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Natural Perspectives: Rainbow isn't stealing our gold

March 02, 2011|By Vic Leipzig and Lou Murray
(Courtesy Lou Murray )

Some people in town are upset because our trash collection fees may go up.

Like other homeowners, Vic and I got the notice that the city of Huntington Beach is proposing to raise the residential trash collection fees. Vic thought the proposed fee increase would make a good column topic, but I didn't give it another thought. Costs go up. It seemed reasonable to me that the fees that we pay to cover those costs should also go up. I guess I underestimated the extent to which some residents of this city will protest something as minor as an increase in fees of 64 cents a month.

To gather some background on this issue, Vic and I visited Rainbow Disposal on Nichols Street last week. We talked with Ron Shenkman, chairman of the board of directors, and Sue Gordon, vice president of environmental and public affairs. Rainbow Disposal has provided refuse collection services for Huntington Beach and Fountain Valley since the 1950s. It also serves Westminster, Newport Beach, Costa Mesa and Irvine.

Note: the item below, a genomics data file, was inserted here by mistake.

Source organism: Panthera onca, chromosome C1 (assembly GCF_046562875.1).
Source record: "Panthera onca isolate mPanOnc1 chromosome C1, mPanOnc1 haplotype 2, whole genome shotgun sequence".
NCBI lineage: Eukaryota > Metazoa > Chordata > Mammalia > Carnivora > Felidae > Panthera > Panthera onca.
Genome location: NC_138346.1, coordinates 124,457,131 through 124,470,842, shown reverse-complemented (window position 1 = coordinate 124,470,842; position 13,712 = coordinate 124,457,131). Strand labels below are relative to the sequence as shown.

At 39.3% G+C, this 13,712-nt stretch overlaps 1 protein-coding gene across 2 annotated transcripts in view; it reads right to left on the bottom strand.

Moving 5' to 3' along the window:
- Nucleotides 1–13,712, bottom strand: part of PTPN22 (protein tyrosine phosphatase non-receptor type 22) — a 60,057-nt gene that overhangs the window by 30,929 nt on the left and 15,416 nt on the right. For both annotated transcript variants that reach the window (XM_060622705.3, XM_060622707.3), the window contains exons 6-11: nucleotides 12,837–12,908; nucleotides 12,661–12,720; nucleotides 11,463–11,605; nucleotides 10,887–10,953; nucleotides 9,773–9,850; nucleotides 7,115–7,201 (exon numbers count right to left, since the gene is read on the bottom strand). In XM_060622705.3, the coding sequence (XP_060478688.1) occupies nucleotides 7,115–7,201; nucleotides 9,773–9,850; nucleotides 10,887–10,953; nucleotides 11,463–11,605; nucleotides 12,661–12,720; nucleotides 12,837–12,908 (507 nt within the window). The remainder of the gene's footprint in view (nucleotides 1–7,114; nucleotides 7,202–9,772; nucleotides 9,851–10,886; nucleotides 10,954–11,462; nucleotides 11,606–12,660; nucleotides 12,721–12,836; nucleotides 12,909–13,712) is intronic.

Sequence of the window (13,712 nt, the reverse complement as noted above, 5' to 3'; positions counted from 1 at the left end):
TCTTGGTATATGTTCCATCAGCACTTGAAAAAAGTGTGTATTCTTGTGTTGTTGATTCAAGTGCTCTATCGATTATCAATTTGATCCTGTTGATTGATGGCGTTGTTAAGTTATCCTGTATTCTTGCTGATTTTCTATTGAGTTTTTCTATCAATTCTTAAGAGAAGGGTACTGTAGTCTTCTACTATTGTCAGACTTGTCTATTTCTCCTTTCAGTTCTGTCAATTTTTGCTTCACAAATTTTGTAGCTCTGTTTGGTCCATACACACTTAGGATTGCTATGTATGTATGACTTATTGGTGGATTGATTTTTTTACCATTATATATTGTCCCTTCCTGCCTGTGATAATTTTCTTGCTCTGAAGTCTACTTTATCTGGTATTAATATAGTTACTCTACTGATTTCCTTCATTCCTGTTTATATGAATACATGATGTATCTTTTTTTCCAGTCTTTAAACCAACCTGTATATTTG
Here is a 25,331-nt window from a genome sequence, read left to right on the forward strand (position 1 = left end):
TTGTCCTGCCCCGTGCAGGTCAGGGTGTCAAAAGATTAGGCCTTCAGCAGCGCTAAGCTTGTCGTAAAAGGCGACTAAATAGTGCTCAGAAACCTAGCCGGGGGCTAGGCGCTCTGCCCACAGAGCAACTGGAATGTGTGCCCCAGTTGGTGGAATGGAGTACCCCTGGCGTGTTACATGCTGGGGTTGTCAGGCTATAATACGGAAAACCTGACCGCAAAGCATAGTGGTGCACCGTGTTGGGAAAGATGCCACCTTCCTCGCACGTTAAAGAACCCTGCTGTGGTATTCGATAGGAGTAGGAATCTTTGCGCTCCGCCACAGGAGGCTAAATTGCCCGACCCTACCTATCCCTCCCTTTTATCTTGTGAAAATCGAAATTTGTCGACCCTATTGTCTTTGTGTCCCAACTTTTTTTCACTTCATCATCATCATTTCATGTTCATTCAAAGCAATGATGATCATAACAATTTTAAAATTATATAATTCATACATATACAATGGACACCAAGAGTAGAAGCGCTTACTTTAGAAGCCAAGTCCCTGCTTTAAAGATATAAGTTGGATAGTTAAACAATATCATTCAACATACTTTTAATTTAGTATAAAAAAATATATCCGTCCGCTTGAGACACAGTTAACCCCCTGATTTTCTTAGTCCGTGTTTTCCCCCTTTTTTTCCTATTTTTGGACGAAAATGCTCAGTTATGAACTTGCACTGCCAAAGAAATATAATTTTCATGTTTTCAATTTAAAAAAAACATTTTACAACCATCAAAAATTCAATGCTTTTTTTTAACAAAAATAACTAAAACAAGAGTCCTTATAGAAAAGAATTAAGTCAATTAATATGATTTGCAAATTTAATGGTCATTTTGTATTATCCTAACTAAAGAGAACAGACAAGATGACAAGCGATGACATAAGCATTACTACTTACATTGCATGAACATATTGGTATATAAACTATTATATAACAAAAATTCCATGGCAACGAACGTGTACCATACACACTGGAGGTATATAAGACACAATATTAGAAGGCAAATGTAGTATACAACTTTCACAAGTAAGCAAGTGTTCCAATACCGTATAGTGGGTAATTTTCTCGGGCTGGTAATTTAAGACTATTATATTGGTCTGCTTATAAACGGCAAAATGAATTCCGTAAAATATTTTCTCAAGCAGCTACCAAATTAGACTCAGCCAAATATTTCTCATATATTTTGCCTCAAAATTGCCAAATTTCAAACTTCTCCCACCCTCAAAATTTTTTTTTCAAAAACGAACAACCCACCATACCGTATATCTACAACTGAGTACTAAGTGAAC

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Rainbow is raising its fee for residential refuse collection by a mere 34 cents a month. At the same time, the city is raising its fee by 30 cents a month. This brings the total to a mere 64 cents, an increase that is long overdue.

Neither Rainbow nor the city can raise its fees arbitrarily. By law, fee increases are tied to three indices: 1) increases in the Consumer Price Index, 2) the cost that it takes to dump refuse in a landfill (called the landfill tipping fee) and 3) the trash hauler's cost of compressed natural gas, which is what those big blue trucks burn. The Air Quality Management District required the conversion from diesel to compressed natural gas as a fuel several years ago. The result is cleaner air in our neighborhoods and less noise.

As anyone who has eaten in a restaurant, bought groceries or paid for a tank of gasoline lately knows, the cost of everything is going up. In July, the tipping fee at our landfills went from $22 a ton to $29.95 a ton. Even though its costs have been rising, Rainbow hasn't asked for a fee increase since 2006. Every city in Orange County will need to raise its rates because of the increase in dumping fees.

According to the formula for fee increases that went into effect through Proposition 218 in the 1990s, Rainbow and the city would have been justified in raising their prices every year since 2006. But they have kept the rate flat for five years.

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